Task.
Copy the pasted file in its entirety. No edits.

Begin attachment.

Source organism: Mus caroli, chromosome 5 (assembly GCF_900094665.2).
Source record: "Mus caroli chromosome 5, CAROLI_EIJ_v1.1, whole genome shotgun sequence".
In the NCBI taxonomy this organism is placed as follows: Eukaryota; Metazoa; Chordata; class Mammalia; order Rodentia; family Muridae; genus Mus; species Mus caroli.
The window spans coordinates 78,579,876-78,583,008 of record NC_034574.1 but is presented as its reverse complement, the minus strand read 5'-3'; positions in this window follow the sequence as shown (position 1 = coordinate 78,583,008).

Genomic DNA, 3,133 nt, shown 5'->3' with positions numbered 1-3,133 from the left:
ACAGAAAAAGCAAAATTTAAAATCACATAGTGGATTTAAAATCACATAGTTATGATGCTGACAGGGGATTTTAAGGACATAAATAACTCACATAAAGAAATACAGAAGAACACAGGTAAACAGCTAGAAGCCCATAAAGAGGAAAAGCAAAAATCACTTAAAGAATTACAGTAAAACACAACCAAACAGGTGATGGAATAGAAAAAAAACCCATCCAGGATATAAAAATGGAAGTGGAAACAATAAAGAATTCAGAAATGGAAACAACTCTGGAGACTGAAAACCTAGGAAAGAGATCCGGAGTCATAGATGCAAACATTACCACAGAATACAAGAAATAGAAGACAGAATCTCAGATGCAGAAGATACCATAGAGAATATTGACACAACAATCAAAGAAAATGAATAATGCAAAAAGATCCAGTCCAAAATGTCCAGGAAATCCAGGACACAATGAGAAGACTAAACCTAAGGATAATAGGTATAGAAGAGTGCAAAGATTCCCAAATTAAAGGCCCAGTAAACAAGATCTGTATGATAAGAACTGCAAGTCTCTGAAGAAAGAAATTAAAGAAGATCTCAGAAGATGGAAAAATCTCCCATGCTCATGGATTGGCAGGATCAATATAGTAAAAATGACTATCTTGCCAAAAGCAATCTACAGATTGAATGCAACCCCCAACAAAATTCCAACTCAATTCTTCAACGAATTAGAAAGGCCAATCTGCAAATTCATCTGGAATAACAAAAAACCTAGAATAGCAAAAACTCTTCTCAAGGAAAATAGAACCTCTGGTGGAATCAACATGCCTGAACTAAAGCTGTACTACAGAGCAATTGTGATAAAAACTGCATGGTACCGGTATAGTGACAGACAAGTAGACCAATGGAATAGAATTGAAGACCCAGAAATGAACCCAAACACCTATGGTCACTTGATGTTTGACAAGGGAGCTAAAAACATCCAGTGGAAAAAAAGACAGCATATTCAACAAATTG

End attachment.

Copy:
Source organism: Mus caroli, chromosome 5 (assembly GCF_900094665.2).
Source record: "Mus caroli chromosome 5, CAROLI_EIJ_v1.1, whole genome shotgun sequence".
In the NCBI taxonomy this organism is placed as follows: Eukaryota; Metazoa; Chordata; class Mammalia; order Rodentia; family Muridae; genus Mus; species Mus caroli.
The window spans coordinates 78,579,876-78,583,008 of record NC_034574.1 but is presented as its reverse complement, the minus strand read 5'-3'; positions in this window follow the sequence as shown (position 1 = coordinate 78,583,008).

Genomic DNA, 3,133 nt, shown 5'->3' with positions numbered 1-3,133 from the left:
ACAGAAAAAGCAAAATTTAAAATCACATAGTGGATTTAAAATCACATAGTTATGATGCTGACAGGGGATTTTAAGGACATAAATAACTCACATAAAGAAATACAGAAGAACACAGGTAAACAGCTAGAAGCCCATAAAGAGGAAAAGCAAAAATCACTTAAAGAATTACAGTAAAACACAACCAAACAGGTGATGGAATAGAAAAAAAACCCATCCAGGATATAAAAATGGAAGTGGAAACAATAAAGAATTCAGAAATGGAAACAACTCTGGAGACTGAAAACCTAGGAAAGAGATCCGGAGTCATAGATGCAAACATTACCACAGAATACAAGAAATAGAAGACAGAATCTCAGATGCAGAAGATACCATAGAGAATATTGACACAACAATCAAAGAAAATGAATAATGCAAAAAGATCCAGTCCAAAATGTCCAGGAAATCCAGGACACAATGAGAAGACTAAACCTAAGGATAATAGGTATAGAAGAGTGCAAAGATTCCCAAATTAAAGGCCCAGTAAACAAGATCTGTATGATAAGAACTGCAAGTCTCTGAAGAAAGAAATTAAAGAAGATCTCAGAAGATGGAAAAATCTCCCATGCTCATGGATTGGCAGGATCAATATAGTAAAAATGACTATCTTGCCAAAAGCAATCTACAGATTGAATGCAACCCCCAACAAAATTCCAACTCAATTCTTCAACGAATTAGAAAGGCCAATCTGCAAATTCATCTGGAATAACAAAAAACCTAGAATAGCAAAAACTCTTCTCAAGGAAAATAGAACCTCTGGTGGAATCAACATGCCTGAACTAAAGCTGTACTACAGAGCAATTGTGATAAAAACTGCATGGTACCGGTATAGTGACAGACAAGTAGACCAATGGAATAGAATTGAAGACCCAGAAATGAACCCAAACACCTATGGTCACTTGATGTTTGACAAGGGAGCTAAAAACATCCAGTGGAAAAAAAGACAGCATATTCAACAAATTG